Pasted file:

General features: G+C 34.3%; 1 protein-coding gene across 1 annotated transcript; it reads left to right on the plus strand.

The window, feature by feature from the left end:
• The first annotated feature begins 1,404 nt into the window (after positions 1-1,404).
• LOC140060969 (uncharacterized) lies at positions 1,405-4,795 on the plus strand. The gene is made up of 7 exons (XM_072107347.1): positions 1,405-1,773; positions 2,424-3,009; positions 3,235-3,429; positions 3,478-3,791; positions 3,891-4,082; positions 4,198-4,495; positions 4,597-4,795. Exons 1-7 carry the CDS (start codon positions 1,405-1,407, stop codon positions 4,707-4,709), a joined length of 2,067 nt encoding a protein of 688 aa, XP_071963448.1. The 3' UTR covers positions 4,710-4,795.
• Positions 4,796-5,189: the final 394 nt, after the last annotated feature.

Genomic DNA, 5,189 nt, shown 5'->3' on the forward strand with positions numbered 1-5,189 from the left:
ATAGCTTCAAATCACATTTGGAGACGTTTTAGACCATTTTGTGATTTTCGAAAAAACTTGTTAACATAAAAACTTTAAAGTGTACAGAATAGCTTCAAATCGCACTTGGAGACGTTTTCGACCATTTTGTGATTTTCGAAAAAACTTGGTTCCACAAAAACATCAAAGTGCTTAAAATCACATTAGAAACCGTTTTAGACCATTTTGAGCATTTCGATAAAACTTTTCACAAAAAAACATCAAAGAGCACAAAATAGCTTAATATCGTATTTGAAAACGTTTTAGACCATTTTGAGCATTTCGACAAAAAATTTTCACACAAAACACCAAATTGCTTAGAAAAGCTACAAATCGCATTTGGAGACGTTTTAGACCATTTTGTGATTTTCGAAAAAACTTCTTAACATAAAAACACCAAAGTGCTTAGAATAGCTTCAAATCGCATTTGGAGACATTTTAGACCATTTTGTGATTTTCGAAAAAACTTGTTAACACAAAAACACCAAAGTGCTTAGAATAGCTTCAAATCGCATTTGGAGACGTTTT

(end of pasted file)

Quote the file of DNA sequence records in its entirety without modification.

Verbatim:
General features: G+C 34.3%; 1 protein-coding gene across 1 annotated transcript; it reads left to right on the plus strand.

The window, feature by feature from the left end:
• The first annotated feature begins 1,404 nt into the window (after positions 1-1,404).
• LOC140060969 (uncharacterized) lies at positions 1,405-4,795 on the plus strand. The gene is made up of 7 exons (XM_072107347.1): positions 1,405-1,773; positions 2,424-3,009; positions 3,235-3,429; positions 3,478-3,791; positions 3,891-4,082; positions 4,198-4,495; positions 4,597-4,795. Exons 1-7 carry the CDS (start codon positions 1,405-1,407, stop codon positions 4,707-4,709), a joined length of 2,067 nt encoding a protein of 688 aa, XP_071963448.1. The 3' UTR covers positions 4,710-4,795.
• Positions 4,796-5,189: the final 394 nt, after the last annotated feature.

Genomic DNA, 5,189 nt, shown 5'->3' on the forward strand with positions numbered 1-5,189 from the left:
ATAGCTTCAAATCACATTTGGAGACGTTTTAGACCATTTTGTGATTTTCGAAAAAACTTGTTAACATAAAAACTTTAAAGTGTACAGAATAGCTTCAAATCGCACTTGGAGACGTTTTCGACCATTTTGTGATTTTCGAAAAAACTTGGTTCCACAAAAACATCAAAGTGCTTAAAATCACATTAGAAACCGTTTTAGACCATTTTGAGCATTTCGATAAAACTTTTCACAAAAAAACATCAAAGAGCACAAAATAGCTTAATATCGTATTTGAAAACGTTTTAGACCATTTTGAGCATTTCGACAAAAAATTTTCACACAAAACACCAAATTGCTTAGAAAAGCTACAAATCGCATTTGGAGACGTTTTAGACCATTTTGTGATTTTCGAAAAAACTTCTTAACATAAAAACACCAAAGTGCTTAGAATAGCTTCAAATCGCATTTGGAGACATTTTAGACCATTTTGTGATTTTCGAAAAAACTTGTTAACACAAAAACACCAAAGTGCTTAGAATAGCTTCAAATCGCATTTGGAGACGTTTT